Broncos’ Hillis is Mr. Versatility
The Denver Post
Denver, CO Colorado
DENVER, Colorado –What, you think Waldo is hard to find? Try tracking down Peyton Hillis at the Broncos’ offseason passing camp.
One minute, he’s split wide, a la Dallas Clark. The next minute, he’s tangling with linebackers as a fullback in two-back formations. And when he finishes that drill, he swings over to tailback in single-back sets.
Oh, and did we mention he’s all the rage on special teams? Or that he believes, in his heart of hearts, that he could play linebacker on Sunday afternoons?
Hillis isn’t the Broncos’ most valuable player, but, with apologies to fullback/linebacker Spencer Larsen, he may well be their most versatile.
So, Peyton, are you a fullback, a tailback or a receiver? Or are you a man for all seasons?
“I don’t really know what I am at this point,” Hillis said. “I think they’re just filling me into different roles to see what I can do. They really haven’t come up to me and said, ‘You’re this or you’re that.’ They’re just kind of putting me in as a piece to the puzzle and seeing what happens.”
Most running backs who spent time in the Broncos’ backfield, circa 2008, have moved on – Selvin Young, Andre Hall, Tatum Bell and Michael Pittman among them. But Hillis remains, and new coach Josh McDaniels likes what he sees. The challenge is to figure out where to use him.
“We’re going to use every skill he has,” McDaniels said. “He does a lot of things well. He can run the ball as a single back or he can catch the ball out of the backfield. He can block in two-back sets or he can split out wide. He’s got great hands and he’s a very tough runner to bring down when you give him the ball. So he’ll do a lot of different things for us.
“As we tell our players, they all create their own roles. And he’s certainly done a good job of taking what we’re giving him and doing it very well.”
For all the new faces and endless possibilities in the Broncos’ backfield, this much is certain: McDaniels didn’t use the 12th pick in the draft on Know-shon Moreno so Moreno could be a backup. He figures to emerge as the starting tailback, with Hillis joining him at fullback in two-back sets.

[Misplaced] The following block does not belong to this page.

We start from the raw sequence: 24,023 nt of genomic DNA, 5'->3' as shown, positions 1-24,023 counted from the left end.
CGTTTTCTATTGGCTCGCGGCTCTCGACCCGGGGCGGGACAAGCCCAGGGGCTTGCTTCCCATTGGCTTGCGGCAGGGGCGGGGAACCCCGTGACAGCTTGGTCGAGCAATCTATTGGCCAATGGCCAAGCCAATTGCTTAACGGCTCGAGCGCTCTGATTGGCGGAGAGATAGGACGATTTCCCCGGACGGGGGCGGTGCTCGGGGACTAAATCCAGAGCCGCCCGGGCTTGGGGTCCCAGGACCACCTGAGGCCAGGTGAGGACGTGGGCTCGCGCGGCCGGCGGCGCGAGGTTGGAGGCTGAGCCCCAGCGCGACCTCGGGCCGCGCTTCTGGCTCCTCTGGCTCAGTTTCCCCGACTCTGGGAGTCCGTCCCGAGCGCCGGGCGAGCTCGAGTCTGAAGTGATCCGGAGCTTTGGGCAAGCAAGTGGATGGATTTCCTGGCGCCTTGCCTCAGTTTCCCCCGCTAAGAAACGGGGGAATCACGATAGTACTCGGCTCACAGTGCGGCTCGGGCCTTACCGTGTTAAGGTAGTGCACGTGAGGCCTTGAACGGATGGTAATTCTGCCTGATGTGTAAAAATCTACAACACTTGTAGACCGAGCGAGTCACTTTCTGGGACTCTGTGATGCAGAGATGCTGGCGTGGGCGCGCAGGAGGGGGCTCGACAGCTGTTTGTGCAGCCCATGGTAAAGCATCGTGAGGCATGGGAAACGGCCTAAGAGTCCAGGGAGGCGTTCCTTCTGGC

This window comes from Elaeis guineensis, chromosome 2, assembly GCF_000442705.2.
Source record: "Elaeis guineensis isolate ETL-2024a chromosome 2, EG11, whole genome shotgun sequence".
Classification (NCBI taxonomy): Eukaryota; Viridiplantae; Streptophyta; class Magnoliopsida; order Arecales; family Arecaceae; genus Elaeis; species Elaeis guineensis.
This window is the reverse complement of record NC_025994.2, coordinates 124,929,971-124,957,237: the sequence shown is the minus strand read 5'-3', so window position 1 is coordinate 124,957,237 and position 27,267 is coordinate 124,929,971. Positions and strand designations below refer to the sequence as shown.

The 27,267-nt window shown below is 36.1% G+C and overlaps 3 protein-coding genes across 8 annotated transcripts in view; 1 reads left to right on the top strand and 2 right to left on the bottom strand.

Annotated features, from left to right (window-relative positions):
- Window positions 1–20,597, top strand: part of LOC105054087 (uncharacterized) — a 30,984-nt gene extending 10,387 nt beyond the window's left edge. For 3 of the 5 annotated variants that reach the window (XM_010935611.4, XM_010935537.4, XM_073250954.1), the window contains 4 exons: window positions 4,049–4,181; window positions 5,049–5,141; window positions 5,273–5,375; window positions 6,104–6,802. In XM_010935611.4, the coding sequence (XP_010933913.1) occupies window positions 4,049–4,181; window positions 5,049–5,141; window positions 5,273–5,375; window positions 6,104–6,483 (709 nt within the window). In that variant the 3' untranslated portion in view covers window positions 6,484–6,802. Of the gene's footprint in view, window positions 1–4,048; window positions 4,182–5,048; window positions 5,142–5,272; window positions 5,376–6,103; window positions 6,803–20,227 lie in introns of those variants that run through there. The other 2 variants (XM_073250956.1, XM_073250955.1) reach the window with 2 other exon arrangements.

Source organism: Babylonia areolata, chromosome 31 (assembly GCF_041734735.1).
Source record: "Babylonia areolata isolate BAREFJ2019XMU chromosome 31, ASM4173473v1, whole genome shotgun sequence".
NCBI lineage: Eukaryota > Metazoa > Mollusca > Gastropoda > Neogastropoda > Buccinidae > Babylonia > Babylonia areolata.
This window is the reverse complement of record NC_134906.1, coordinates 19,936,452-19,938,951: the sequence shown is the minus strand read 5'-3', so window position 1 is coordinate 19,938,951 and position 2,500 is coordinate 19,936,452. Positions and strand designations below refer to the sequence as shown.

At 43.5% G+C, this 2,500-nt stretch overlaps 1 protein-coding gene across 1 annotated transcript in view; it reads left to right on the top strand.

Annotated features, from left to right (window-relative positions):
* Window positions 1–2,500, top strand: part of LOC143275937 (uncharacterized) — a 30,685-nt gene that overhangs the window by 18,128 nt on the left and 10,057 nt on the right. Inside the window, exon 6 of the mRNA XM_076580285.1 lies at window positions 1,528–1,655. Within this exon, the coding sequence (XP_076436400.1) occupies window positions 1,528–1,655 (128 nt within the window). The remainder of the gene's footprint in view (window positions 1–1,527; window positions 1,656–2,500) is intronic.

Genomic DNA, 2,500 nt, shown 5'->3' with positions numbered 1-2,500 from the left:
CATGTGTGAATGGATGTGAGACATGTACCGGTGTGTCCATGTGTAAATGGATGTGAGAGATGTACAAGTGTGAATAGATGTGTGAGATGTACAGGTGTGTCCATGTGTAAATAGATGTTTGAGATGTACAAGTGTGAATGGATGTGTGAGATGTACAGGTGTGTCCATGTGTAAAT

But what if Moreno gets hurt? Given what happened last season, it’s a question that has to be asked.
You remember last season. Hillis began the year as the starting fullback, but, after an injury epidemic in the backfield, he wound up the No. 1 tailback. He led the team with 343 yards rushing, including 129 against the Jets, before a torn hamstring ended his season after 13 games.
By that point, Hillis had become something of a cult hero in Denver. Talk about your unlikely success stories. Who knew a 255-pound fullback drafted in the seventh round would average 5 yards a carry as the Broncos’ starting tailback?
“It was exciting,” Hillis said. “Last year proved that anything can happen in this league. I had a tough career in college. When I came to the NFL, I was just trying to make the team. If it never happens again, at least I proved that I can run with the best, that I can play ball. That’s what means the most to me.”
Hillis has dropped down to a chiseled 245 pounds, but it doesn’t figure to get him a lot of playing time at tailback – not with Moreno and two other newcomers, Correll Buckhalter and LaMont Jordan, on the roster. Doesn’t matter, says Hillis. He has come to enjoy this multitasking thing.
“It’s all about how I can help the team,” he said. “I want people to see I can do a variety of roles, not just tailback. Slot me out, dot me in the I (formation), put me on special teams. . . . Wherever they put me, I’ll be happy. As far as my athletic ability, I can pretty much do it all. You can put me at linebacker and I’ll do a good job.”
Jim Armstrong: 303-954-1269 or firstname.lastname@example.org
There Marco Odermatt was, in the Birds of Prey finish corral following his gutsy super-G run, wondering just how fast he was. As the second skier on course, and the first to finish, the confusion was understandable.